The Star‘s top story today concerns the cost of auto insurance in Toronto, from the perspective of a woman whose annual premium jumped $600 not because of her (good) driving record, but because she moved from North York to Scarborough, a five-minute drive away from her old place. The paper also provides a handy chart of the cheapest and most expensive areas in the city, in case people feel like moving to different neighbourhoods to save on their auto insurance premiums. The Star also features a horrible car story of a different kind, the alleged assault by an Uber driver of his female passenger caught on video. The story comes along as the City plans to roll out individual screening and licensing of Uber drivers in the next few weeks. The paper sheds light on last week’s thwarted alleged terror attack, featuring an interview with the father of suspect Aaron Driver, killed last week by an RCMP tactical unit.
“Cue the new Q,” reads the banner on the top of the page for today’s Metro, as Shad vacates the host chair for his replacement Tom Power. It’s just one of the many big changes featured on today’s front page, including the news of rising ticket prices for marquee matchups at Rogers Centre as the Blue Jays battle to return to the American League playoffs; a report on the growing number of environmental issues being discovered in the city’s ravines that threaten to damage their sustainability; a preview of a local design firm’s new book that takes Toronto to task for the recent “bland” and “repetitive” condo proliferation; and “T.O. Movie Business Blowing Up,” a story on the boom in film production in the 6ix as of late, kicked off last year by the totally twisted Suicide Squad and helped along by the weak Canadian dollar.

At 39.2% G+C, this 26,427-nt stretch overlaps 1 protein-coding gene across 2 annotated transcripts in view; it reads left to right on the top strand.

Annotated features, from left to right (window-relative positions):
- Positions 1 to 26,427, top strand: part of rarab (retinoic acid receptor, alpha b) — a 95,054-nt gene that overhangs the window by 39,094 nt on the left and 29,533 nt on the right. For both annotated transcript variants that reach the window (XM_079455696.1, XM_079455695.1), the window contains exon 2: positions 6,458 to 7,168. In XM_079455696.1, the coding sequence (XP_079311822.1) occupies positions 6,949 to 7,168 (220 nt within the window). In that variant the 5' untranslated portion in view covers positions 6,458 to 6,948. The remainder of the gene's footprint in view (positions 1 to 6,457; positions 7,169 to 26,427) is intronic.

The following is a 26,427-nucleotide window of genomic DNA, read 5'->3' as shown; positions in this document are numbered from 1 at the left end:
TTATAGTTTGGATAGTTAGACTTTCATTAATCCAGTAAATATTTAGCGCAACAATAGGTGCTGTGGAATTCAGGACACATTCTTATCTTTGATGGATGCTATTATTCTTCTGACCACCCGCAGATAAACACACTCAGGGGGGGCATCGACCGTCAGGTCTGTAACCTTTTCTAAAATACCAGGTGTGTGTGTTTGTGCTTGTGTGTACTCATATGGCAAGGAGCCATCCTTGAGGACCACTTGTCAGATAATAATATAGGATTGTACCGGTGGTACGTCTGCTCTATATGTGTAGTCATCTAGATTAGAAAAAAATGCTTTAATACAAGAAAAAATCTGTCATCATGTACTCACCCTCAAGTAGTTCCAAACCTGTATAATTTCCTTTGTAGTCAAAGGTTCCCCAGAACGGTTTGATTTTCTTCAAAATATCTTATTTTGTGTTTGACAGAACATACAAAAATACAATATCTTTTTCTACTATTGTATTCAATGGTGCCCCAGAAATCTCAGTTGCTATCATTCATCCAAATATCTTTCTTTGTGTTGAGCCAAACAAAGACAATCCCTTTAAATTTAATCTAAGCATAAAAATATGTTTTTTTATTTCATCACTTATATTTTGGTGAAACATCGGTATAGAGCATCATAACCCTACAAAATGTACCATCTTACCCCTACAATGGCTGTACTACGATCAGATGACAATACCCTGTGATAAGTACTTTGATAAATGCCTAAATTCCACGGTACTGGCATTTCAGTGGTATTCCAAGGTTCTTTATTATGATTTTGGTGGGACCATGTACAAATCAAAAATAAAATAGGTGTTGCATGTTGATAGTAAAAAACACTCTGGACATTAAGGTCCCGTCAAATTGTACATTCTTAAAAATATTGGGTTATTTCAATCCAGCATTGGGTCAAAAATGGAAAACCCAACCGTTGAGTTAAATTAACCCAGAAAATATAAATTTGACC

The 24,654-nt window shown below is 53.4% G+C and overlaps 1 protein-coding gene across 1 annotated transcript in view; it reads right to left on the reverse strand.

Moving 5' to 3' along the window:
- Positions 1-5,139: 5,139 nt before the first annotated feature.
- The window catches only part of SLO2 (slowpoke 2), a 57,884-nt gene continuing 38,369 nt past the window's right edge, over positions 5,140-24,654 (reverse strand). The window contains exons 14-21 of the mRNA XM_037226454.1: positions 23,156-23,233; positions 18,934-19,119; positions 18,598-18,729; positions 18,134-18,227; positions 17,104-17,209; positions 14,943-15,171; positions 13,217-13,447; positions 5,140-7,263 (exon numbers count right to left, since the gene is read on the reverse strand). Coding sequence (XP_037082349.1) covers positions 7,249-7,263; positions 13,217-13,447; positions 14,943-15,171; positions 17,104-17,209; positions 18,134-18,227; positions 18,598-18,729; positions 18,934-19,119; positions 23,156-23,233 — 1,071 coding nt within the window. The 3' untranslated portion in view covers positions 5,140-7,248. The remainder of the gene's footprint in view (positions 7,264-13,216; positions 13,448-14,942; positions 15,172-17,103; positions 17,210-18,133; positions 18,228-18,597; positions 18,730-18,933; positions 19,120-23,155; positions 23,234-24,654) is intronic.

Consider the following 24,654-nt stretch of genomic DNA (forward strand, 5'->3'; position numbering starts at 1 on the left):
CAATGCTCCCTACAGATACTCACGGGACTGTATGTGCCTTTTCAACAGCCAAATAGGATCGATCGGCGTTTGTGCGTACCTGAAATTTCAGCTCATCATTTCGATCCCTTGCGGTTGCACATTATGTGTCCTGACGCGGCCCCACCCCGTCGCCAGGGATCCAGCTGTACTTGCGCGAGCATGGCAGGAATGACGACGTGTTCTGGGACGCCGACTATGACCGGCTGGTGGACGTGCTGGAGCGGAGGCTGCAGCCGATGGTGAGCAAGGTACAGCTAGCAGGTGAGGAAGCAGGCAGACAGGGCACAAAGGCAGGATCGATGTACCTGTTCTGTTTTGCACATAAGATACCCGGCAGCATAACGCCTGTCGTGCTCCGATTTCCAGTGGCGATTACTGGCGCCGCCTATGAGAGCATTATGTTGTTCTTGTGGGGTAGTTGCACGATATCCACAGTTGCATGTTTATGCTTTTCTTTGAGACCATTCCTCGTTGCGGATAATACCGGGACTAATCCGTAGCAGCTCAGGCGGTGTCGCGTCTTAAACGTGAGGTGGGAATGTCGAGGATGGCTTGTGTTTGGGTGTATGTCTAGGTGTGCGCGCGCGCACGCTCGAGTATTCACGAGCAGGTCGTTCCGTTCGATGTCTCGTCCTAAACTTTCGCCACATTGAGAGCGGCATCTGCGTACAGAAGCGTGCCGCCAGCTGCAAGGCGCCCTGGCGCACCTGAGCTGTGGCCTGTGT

A lot of alliteration always allowed the Sun to satisfy subscribers and straphangers alike and today’s front page is no exception. “Doc Deal Dead” is how the Sun describes the Province’s doctors rejecting the provincial government’s proposed servicing agreement. The paper marks the occasion with yet another photo from its collection of unflattering pictures of Ontario’s premier Kathleen Wynne, and a Sue-Ann Levy column, “Doctors declare a victory for patients,” that tries to strike a balance between cheering for public health care providers sticking it to Wynne. (“I’m not suggesting the health-care system couldn’t be streamlined,” Levy writes. “Or that there isn’t incompetence and mismanagement. Not for a second. I’ve seen and heard of so much duplication, it’s unbelievable.”) The eye is also drawn to the secondary alliterative headline of the morning “Terror – Trump – Trudeau” which could mean anything (go to pages 3, 8, and 9 to find out more!). And who’s the best, asks Steve Simmons: Usain Bolt or Michael Phelps? It’s an interesting question. Bolt, for example, could never maintain his lightning fast pace if he tried to run 100m in a pool full of water. Likewise, Phelps would get a mouth full of gravel if he tried to dive into a track and field race. (Seriously though, Simmons thinks Bolt > Phelps.)
This week’s winner: In a mild, not particularly hard-fought battle between the papers today, we are awarding this week’s trophy to the Globe and Mail for the most aesthetically pleasing front page (Trump looking unhappy as his campaign flounders, his orange sourpuss face set against the red and blue curtains that serve to represent the current ideological divide in America). This brings the Globe back into a tie with the Post in a battle to escape the basement of our weekly standings.
|Newspaper||Number of Wins|
|Globe and Mail||6|